Mozambique has some of the world’s worst social indicators on children and adolescents, particularly girls, largely due to limited access to resources and services as well as harmful socio-cultural practices.
More focus now needs to be placed on supporting adolescents, who are the fastest growing population group in Mozambique; an estimated 45 per cent of the population is under 15 years of age and 52 per cent below 18 years.
The population group has some disturbing indicators. For example, almost one in two girls were reported to be married or in a union before reaching 18 years of age. Child marriage is a human rights violation that denies millions of girls their childhood and puts them at risk of early pregnancy, violence, abuse and neglect. Linked to this, is the rate of early onset of sexual intercourse, with 22 per cent of girls and 17 per cent of boys aged 15–19 years initiating sexual activity before the age of 15. Moreover, 9 per cent of girls and 3 per cent of boys aged 15–19 reported experiencing sexual violence. Intergenerational and transactional sex practices are prevalent throughout the country.
The early onset of sexual relations has also contributed to the high level of HIV among adolescents. Epidemiological models estimate that 120,000 adolescents in the country live with HIV, of whom 80,000 are girls. Moreover, estimates for 2014 show that 18,000 adolescents aged 15–19 became infected with HIV that year, most of whom (14,000) were girls compared to boys (4,000). HIV prevalence is significantly higher in girls than boys in the 15–19 age group, 6.5 per cent for girls compared to 1.5 per cent for boys. In the 20–24 age group the disparity is 13.3 per cent compared to 5.3 per cent. It is estimated that of all girls living with HIV, 60 per cent were infected in their second decade through sexual transmission versus 19 per cent of their male counterparts. Of particular concern is the fact that HIV testing among adolescents and young people (15-24) is low at 32 per cent for girls and 15.5 per cent for boys.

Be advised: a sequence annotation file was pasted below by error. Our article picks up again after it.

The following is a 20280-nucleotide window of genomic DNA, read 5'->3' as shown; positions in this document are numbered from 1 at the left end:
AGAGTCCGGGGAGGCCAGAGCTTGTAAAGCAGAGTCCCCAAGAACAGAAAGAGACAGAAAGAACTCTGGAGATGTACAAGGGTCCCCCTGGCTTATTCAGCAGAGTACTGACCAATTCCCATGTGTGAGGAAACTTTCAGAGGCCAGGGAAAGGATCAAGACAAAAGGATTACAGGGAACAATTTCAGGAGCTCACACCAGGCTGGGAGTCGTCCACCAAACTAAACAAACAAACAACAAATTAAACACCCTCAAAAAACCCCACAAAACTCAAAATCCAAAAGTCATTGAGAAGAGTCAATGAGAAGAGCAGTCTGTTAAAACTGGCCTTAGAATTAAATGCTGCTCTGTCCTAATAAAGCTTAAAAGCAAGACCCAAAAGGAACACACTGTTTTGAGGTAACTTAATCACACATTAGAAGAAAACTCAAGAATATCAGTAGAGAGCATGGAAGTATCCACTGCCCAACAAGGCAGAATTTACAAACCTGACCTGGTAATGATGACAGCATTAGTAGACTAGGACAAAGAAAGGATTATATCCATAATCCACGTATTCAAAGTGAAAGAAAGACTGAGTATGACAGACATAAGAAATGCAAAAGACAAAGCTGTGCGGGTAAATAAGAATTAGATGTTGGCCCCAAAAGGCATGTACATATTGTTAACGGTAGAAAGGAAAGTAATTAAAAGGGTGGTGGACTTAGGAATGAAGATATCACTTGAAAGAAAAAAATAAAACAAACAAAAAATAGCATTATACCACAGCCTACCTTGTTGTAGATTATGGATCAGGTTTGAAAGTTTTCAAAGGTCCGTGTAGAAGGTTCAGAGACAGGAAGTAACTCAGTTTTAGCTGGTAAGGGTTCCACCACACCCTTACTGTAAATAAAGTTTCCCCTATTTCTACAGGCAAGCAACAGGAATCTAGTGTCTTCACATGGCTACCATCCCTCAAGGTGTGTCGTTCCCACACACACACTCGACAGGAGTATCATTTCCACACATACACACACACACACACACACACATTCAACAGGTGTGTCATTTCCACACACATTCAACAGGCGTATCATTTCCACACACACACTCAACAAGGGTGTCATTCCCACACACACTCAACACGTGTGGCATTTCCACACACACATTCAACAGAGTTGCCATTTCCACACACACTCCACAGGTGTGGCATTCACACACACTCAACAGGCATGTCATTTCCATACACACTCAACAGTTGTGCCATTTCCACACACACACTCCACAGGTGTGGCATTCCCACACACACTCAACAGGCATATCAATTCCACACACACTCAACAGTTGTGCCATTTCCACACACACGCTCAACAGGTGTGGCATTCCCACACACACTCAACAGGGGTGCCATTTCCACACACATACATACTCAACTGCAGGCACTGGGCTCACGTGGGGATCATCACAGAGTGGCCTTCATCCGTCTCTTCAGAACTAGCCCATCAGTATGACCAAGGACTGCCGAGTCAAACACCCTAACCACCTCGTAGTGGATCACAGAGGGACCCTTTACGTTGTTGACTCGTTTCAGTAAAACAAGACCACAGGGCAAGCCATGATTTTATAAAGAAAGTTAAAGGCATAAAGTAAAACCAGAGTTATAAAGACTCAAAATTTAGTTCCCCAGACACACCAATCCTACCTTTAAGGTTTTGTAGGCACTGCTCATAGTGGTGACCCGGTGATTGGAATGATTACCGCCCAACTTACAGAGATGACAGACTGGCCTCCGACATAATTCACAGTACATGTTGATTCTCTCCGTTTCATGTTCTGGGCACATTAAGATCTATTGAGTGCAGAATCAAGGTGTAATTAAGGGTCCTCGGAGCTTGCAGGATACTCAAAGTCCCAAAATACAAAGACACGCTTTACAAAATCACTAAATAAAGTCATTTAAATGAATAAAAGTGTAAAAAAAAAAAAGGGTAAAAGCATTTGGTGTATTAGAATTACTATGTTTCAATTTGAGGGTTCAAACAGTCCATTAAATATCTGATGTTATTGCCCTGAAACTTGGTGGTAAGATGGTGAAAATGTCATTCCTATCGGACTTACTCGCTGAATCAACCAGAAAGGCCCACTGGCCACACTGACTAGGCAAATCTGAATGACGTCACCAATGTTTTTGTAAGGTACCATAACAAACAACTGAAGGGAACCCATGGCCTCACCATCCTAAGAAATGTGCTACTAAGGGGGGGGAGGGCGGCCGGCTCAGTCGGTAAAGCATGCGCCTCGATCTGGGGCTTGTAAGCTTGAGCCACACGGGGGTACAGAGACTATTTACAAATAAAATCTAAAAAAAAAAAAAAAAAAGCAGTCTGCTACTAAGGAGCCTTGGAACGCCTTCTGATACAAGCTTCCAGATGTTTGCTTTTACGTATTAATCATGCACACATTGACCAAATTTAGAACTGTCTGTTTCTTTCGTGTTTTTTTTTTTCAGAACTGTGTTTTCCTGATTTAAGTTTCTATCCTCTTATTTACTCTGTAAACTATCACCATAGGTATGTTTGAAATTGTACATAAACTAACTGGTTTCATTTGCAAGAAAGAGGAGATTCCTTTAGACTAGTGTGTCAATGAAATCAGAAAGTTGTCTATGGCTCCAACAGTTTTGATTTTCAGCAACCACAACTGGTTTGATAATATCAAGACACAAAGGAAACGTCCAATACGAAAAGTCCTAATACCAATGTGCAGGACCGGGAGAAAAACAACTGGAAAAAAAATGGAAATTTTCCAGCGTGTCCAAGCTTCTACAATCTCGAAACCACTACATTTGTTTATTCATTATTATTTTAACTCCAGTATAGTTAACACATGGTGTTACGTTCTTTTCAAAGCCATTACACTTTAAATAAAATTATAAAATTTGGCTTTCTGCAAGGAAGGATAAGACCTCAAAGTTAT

Most young people’s beliefs, attitudes and behaviour on health, nutrition, gender roles and HIV are shaped by local cultures and traditions and transmitted and sustained by community institutions, religious leaders and opinion-leaders such as the madrinhas (godmothers) and matronas (traditional birth attendants) who are involved in girls’ initiation rites. Low levels of literacy, especially among females, mean that access to information is mainly oral, highlighting the importance of community-level communication, especially radio broadcasts in local languages and face-to-face communication.
Overall, there is better coordination for adolescent action within and across government and non-government sectors. But still, current monitoring and evaluation systems and platforms do not appropriately capture adolescents, lacking age disaggregation of the 10–14 and 15–19-year-old age groups, thereby making it difficult to ensure relevant and quality adolescent programming.